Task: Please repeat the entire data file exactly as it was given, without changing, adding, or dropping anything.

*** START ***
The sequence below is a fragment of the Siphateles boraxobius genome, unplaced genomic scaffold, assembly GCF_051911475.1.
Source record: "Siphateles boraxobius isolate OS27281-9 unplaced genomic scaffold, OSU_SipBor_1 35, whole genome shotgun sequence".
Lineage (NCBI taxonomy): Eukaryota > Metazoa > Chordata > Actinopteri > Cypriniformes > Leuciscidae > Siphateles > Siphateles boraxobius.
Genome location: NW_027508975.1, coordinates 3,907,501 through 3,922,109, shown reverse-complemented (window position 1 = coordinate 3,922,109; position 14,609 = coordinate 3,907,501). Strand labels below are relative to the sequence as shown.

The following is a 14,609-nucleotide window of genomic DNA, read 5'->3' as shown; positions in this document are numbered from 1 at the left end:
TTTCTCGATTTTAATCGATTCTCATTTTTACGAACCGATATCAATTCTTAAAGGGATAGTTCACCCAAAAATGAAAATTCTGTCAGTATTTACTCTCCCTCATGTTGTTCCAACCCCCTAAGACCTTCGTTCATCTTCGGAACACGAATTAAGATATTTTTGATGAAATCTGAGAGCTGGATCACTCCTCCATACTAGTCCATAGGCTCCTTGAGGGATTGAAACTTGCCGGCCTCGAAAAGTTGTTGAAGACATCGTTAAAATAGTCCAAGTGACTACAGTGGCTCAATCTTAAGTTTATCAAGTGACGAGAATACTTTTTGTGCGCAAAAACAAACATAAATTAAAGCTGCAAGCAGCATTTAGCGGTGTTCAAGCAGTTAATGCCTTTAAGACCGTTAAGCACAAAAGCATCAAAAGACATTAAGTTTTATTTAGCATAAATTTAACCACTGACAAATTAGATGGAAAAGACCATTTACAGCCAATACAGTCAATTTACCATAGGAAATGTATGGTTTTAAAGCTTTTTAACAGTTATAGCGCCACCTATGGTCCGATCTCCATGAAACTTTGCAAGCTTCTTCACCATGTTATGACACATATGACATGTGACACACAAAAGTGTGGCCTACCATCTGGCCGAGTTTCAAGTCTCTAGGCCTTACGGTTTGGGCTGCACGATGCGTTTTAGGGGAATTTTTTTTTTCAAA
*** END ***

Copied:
The sequence below is a fragment of the Siphateles boraxobius genome, unplaced genomic scaffold, assembly GCF_051911475.1.
Source record: "Siphateles boraxobius isolate OS27281-9 unplaced genomic scaffold, OSU_SipBor_1 35, whole genome shotgun sequence".
Lineage (NCBI taxonomy): Eukaryota > Metazoa > Chordata > Actinopteri > Cypriniformes > Leuciscidae > Siphateles > Siphateles boraxobius.
Genome location: NW_027508975.1, coordinates 3,907,501 through 3,922,109, shown reverse-complemented (window position 1 = coordinate 3,922,109; position 14,609 = coordinate 3,907,501). Strand labels below are relative to the sequence as shown.

The following is a 14,609-nucleotide window of genomic DNA, read 5'->3' as shown; positions in this document are numbered from 1 at the left end:
TTTCTCGATTTTAATCGATTCTCATTTTTACGAACCGATATCAATTCTTAAAGGGATAGTTCACCCAAAAATGAAAATTCTGTCAGTATTTACTCTCCCTCATGTTGTTCCAACCCCCTAAGACCTTCGTTCATCTTCGGAACACGAATTAAGATATTTTTGATGAAATCTGAGAGCTGGATCACTCCTCCATACTAGTCCATAGGCTCCTTGAGGGATTGAAACTTGCCGGCCTCGAAAAGTTGTTGAAGACATCGTTAAAATAGTCCAAGTGACTACAGTGGCTCAATCTTAAGTTTATCAAGTGACGAGAATACTTTTTGTGCGCAAAAACAAACATAAATTAAAGCTGCAAGCAGCATTTAGCGGTGTTCAAGCAGTTAATGCCTTTAAGACCGTTAAGCACAAAAGCATCAAAAGACATTAAGTTTTATTTAGCATAAATTTAACCACTGACAAATTAGATGGAAAAGACCATTTACAGCCAATACAGTCAATTTACCATAGGAAATGTATGGTTTTAAAGCTTTTTAACAGTTATAGCGCCACCTATGGTCCGATCTCCATGAAACTTTGCAAGCTTCTTCACCATGTTATGACACATATGACATGTGACACACAAAAGTGTGGCCTACCATCTGGCCGAGTTTCAAGTCTCTAGGCCTTACGGTTTGGGCTGCACGATGCGTTTTAGGGGAATTTTTTTTTTCAAA